Excerpt from the new book Misnamed, Misdiagnosed, Misunderstood; Recognizing and Coping with NVLD from Child hood through Adulthood
Throughout my childhood and early adult years, my parents, teachers, friends, and others would get mad at me for the things I did without knowing any better. Thankfully, before my diagnosis, I had figured out ways to not only cope but remediate some of my difficulties, which I’ll talk about later on in the book.
People were often puzzled by my responses and reactions, which seemed off base compared to what actually happened or to what was being communicated. This led them to think I was not listening. Much later, my parents understood and felt bad for not knowing I wasn’t intentionally misbehaving. The root cause was my inability to interpret and process nonverbal communication.
Just like you can’t read without learning the alphabet, you can’t understand what others are communicating without interpreting nonverbal cues. Reading nonverbal communication isn’t a subject taught in school. It’s assumed that most people learn nonverbal and social communication automatically and intuitively through visual observation and role-modeling of others, a process that begins in early childhood and continues throughout the school years.
One of the things I really struggled with was reading facial expressions that were neutral—also referred to as a “resting face”—and showed very little to no emotion. Unlike my peers, I wasn’t able to intuitively and effortlessly gauge a person’s mood, the setting, or the situation and adjust my behavioral responses accordingly. My mind was flooded with endless questions I couldn’t answer. Did I do something wrong? Are they mad at me? Why am I being ignored? Am I wanted here? Should I stay or leave? What happened? What did they mean when they said that? What should I have done instead?
When I couldn’t figure out what had happened or what was expected of me, I assumed I was responsible for the feelings of others and blamed myself. It was easier to withdraw socially than to be misunderstood. It’s like being told the color you see as red is blue. I lived with chronic anxiety, feeling as if the ground beneath my feet was unstable and shaky, as if I were walking on Jell-O.
Many times, when I asked my mother if she was mad at me, she would say, “No.” After some time passed and I still couldn’t figure out what was going on, I would ask again, “Are you sure you’re not mad at me?” This cycle would repeat itself. Each time, I would change the words, but, essentially, I was just asking the same thing over and over again in different ways. When she asked me, “Why do you think I’m mad?” I would give her a list of reasons: “You’re not talking to me; you sounded angry; you said this, or you didn’t say that…” I could be relentless and get on her last nerve until she was at her wit’s end! When she finally reached her breaking point, she would yell at me to stop asking her. Once I understood she was not upset about me or about a specific issue, I’d calm down.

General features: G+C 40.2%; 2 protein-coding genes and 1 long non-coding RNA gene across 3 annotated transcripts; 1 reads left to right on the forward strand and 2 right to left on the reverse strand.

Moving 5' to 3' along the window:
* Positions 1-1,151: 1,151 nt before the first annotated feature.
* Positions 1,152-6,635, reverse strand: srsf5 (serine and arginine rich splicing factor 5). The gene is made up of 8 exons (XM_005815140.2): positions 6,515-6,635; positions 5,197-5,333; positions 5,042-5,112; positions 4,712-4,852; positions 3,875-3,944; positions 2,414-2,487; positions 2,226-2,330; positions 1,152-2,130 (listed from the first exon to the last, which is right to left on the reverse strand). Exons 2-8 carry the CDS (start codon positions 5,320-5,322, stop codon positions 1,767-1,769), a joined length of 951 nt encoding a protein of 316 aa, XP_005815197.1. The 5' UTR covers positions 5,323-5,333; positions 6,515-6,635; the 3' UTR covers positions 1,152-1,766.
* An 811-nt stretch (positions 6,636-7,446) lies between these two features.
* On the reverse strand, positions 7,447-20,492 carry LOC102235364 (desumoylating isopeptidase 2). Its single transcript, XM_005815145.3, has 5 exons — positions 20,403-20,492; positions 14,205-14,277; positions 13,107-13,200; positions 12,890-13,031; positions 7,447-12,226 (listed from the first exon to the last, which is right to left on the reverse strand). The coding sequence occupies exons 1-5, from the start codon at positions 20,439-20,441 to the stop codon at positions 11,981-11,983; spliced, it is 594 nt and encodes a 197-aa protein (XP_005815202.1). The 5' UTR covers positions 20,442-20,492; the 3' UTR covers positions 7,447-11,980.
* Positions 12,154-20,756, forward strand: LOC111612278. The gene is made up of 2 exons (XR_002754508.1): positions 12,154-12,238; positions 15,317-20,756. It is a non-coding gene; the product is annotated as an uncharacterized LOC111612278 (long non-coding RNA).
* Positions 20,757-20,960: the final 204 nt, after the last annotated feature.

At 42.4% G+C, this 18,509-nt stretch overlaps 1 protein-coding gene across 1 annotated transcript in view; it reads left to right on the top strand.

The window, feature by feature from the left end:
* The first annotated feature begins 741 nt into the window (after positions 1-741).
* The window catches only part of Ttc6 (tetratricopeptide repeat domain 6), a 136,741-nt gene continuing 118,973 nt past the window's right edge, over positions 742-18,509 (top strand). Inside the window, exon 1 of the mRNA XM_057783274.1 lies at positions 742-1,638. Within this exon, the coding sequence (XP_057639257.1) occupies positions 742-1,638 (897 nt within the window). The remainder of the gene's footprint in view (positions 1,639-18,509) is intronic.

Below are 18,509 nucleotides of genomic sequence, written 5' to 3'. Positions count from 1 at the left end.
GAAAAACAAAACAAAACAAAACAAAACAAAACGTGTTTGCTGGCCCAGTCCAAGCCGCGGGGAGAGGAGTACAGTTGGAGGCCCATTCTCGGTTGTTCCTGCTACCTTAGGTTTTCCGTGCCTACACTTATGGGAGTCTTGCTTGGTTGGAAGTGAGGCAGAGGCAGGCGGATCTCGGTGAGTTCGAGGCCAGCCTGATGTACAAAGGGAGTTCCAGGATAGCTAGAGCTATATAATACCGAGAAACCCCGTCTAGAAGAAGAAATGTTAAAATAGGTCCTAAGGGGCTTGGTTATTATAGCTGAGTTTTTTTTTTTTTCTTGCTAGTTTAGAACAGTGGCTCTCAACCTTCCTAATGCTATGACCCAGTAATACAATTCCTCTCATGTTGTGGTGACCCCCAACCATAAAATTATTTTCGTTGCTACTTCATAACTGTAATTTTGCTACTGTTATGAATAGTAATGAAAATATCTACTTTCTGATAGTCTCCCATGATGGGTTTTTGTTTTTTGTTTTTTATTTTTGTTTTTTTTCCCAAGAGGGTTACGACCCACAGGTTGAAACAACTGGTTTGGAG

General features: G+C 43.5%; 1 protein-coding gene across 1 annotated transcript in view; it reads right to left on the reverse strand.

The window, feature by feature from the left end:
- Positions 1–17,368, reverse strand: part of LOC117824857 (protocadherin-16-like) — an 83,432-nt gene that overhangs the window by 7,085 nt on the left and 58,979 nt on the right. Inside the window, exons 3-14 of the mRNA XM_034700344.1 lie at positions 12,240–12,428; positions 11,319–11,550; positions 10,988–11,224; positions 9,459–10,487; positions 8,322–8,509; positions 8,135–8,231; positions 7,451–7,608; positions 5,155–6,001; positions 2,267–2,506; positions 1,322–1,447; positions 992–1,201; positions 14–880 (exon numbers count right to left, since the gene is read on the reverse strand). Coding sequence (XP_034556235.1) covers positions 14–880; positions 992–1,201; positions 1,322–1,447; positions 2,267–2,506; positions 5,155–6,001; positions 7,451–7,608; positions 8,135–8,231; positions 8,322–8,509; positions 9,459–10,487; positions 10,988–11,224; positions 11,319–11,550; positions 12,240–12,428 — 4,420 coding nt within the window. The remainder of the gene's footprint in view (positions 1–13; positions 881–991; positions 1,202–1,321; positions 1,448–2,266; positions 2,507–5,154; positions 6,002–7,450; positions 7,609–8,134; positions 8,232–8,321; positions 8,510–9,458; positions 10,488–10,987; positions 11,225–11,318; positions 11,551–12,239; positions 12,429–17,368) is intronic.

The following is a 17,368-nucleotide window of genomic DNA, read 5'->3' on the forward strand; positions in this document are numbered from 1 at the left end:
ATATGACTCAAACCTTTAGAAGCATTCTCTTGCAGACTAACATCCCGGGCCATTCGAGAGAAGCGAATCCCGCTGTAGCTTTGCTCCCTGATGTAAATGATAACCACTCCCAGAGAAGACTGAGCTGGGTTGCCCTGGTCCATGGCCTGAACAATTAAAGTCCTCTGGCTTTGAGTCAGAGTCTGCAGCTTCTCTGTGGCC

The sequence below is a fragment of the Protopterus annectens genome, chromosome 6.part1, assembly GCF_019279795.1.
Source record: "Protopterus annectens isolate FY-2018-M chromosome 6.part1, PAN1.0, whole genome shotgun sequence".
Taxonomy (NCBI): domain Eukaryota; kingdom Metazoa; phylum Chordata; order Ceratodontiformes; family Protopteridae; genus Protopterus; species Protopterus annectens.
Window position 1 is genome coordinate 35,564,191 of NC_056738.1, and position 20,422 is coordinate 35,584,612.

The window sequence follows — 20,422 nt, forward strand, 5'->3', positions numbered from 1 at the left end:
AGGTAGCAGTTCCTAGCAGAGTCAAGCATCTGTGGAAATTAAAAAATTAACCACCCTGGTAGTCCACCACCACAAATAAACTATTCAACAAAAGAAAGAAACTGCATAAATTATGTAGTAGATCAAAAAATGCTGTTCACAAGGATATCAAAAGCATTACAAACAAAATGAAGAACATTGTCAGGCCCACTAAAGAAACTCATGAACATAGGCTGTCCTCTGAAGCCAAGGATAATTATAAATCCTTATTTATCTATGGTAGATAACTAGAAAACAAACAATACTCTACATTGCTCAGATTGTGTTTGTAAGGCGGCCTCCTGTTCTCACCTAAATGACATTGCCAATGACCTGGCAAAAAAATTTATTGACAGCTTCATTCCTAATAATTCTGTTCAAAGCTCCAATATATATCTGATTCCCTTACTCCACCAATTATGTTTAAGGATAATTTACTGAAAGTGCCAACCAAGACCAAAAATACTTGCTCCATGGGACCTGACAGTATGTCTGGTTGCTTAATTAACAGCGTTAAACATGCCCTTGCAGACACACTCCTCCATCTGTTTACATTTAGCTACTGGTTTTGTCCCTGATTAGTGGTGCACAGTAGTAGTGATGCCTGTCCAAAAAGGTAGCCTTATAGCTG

To help yourself or your child, role-play a conversation where you prepare the person you will be talking to in advance by saying, “I process language differently so I may need to stop you when you are in the middle of speaking to be sure I comprehend what you’re saying or to clarify by asking you questions. You may feel as if I am not listening or am being rude. Be assured it’s none of these things. I just want to make sure we understand one another so I can respond appropriately.”
Reflective listening is another tool that can be used for neurodivergents (those think, learn, and do things differently) than neurotypicals (the majority of the population who communicate in the same way) to better understand each other.
Excerpt from my new book Misnamed, Misdiagnosed, Misunderstood; Recognizing and Coping with NVLD (nonverbal learning disorder) from Childhood through Adulthood. If you think you or a loved one may have NVLD or to learn more of my strategies for coping, read more …
Linda Karanzalis, Board-Certified Cognitive Specialist is the author of Misnamed, Misdiagnosed, Misunderstood, a new book on Nonverbal Learning Disorder and other brain-based challenges.
Dr. Ned Hallowell, a psychiatrist, world-renowned expert on ADHD, and the New York Times best-selling author of Driven to Distraction says, “Linda’s book is vivid, compelling, full of heart and fresh understanding. Karanzalis replaces suffering with clarity and triumph for the millions of people with NVLD.”
Linda, who has NVLD and ADHD, has worked for more than 25 years with individuals of all ages with NVLD, ADHD, learning disabilities, and those on the autistic spectrum. As an author, podcaster, presenter, learning specialist, and ambassador for the NVLD Project, she provides validation, awareness, solutions, strategies, and, most importantly, compassion to the millions who live with neurodiversity. Find out more about her story and book at www.lindakaranzalis.com.